Happy Halloween! I have to admit, I’m not a huge fan of the spooky holiday (I blame my introvert side), but I definitely love getting in the spirit of the season with a good book (as any good bibliophile should). Here are five recommendations of books to read this Halloween to get you feeling in the ghosty, ghouly mood .
Photo from Books About Books (booksaboutbooksblog.com)
“The Strange Case of Dr. Jekyll and Mr. Hyde” by Robert Louis Stevenson
I am actually currently reading this short story, and I have to say I am highly impressed with it (as one should be with Robert Louis Stevenson). I’ve owned the book for quite some time, but was motivated to read it after seeing a Jekyll/Hyde storyline on “Once Upon a Time” (current TV show I am binging on Netflix). I don’t want to ruin the twist, but trust me, it’s a good one. If you’re looking for a short read to cuddle down with on the night of Halloween while munching on some candy corn, pick up a copy of this tale, as well as Stevenson’s other short stories.
“Gone Girl” by Gillian Flynn
While you are more than welcome to watch the movie on this spooky night (because I am all for living your best life), the book is better (because of course it is). This is the perfect mystery/thriller for an October read. A murder-mystery that’s got you on the edge of your seat, this is the kind of book you can read in a few sittings if you really put your mind to it. Page after page reveals an astute eye for detail and a devious, treacherous mind.
“Frankenstein” by Mary Shelley
Mary Shelley’s “Frankenstein” is a Halloween classic. Learn about the creation of the original monster from the first mad scientist. The horror story also includes pillaging villagers with pitchforks and flaming torches; what more could you want from a Halloween read?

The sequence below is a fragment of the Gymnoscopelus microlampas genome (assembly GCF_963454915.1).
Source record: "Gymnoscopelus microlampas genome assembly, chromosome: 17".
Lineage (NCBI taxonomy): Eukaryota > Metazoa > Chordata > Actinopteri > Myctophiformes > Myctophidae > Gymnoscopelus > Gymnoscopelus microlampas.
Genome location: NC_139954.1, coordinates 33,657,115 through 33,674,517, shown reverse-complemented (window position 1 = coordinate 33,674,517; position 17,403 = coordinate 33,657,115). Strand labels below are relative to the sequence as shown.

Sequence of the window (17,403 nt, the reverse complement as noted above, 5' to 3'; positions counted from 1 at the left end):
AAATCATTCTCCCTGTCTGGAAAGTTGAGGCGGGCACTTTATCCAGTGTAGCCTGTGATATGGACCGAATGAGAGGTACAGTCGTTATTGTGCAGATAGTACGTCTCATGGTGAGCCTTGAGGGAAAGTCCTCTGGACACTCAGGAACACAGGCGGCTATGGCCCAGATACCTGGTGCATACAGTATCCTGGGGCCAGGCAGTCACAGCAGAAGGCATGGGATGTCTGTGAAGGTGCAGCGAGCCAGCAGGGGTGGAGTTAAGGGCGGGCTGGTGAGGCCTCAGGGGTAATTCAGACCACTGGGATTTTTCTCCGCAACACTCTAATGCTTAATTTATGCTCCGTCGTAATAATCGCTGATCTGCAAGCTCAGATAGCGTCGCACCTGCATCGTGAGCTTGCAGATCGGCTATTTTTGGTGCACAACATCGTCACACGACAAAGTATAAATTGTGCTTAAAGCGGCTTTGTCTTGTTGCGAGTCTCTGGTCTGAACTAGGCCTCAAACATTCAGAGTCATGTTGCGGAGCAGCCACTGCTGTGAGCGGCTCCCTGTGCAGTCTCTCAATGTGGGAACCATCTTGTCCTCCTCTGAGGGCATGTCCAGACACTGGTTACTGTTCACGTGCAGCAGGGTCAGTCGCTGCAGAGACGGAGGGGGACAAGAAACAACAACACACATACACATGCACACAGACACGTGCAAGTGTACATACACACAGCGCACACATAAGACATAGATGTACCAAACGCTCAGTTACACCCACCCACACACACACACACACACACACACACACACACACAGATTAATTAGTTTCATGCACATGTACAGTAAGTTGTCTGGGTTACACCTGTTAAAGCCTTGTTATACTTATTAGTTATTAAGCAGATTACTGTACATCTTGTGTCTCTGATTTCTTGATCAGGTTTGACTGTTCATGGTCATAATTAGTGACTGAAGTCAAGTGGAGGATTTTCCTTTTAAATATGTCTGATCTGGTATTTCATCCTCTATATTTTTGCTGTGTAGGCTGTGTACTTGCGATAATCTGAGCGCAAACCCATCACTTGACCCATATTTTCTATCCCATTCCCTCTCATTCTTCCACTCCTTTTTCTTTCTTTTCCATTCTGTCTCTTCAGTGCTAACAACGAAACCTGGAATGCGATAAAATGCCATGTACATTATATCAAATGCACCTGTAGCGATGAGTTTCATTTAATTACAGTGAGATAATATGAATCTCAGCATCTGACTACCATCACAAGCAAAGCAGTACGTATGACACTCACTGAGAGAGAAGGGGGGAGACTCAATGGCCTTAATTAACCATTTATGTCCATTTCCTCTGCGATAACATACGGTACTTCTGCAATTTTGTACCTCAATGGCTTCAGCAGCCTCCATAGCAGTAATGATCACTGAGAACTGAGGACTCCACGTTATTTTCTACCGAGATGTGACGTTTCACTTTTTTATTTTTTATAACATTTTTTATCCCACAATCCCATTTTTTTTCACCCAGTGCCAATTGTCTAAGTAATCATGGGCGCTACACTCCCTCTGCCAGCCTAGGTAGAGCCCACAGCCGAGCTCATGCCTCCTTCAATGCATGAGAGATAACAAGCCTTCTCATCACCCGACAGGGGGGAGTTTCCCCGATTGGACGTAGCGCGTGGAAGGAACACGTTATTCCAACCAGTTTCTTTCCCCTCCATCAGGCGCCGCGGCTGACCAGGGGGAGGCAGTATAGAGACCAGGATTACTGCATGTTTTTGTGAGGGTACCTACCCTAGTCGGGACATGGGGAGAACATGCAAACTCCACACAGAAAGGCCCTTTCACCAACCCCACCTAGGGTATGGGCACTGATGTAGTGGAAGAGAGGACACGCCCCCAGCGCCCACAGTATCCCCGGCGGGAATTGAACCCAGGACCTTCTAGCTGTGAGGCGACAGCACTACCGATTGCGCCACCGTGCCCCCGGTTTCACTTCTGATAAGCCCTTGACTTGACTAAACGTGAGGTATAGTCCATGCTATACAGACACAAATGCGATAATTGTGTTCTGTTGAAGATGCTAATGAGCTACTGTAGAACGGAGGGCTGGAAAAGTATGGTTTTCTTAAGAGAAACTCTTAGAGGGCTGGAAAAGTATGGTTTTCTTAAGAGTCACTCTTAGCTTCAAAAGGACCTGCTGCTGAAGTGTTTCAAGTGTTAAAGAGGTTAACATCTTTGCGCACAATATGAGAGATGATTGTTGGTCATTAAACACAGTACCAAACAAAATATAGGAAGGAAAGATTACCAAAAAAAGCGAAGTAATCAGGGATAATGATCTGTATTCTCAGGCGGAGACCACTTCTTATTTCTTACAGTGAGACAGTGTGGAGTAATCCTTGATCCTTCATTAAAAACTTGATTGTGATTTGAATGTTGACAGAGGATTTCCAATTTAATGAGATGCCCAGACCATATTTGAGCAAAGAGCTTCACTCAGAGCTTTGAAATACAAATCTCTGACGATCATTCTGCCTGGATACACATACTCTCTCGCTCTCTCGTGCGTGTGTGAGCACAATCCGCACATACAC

“The Shining” by Stephen King
You can’t get any more Halloweeny than reading work from the master of the horror novel. King’s “The Shining” is definitely scarier in movie form (not that I’ve watched it — I’m a child), but the book is just as haunting. Taking place in an eerie, empty hotel in the mountains, Jack and his family must survive the ghosts of the hotel without succumbing to the darkness.
“The Raven” by Edgar Alan Poe
Reading an eerie poem on what should be the spookiest night of the year is the perfect way to set the tone for a supernatural evening. Any of Edgar Allan Poe’s haunting creations will put you in the mood for a spooky night — “The Raven” is a classic, but I also recommend “The Tell Tale Heart” and “Annabel Lee.”
Bonus: “Harry Potter and the Sorcerer’s Stone” by J.K. Rowling
“Trolls…in the dungeon…thought you ought to know…” *Cue fainting Professor Quirrell* That is the one scene in a movie that isn’t completely Halloween themed that I think of when this time of year rolls around. It’s such an easy read, you can definitely squeeze in the J.K. Rowling classic on the witchiest holiday of the year.
I hope you enjoy the spookiest night of the year! Let me know your favorite Halloween reads down below!
Happy Halloween & Happy reading,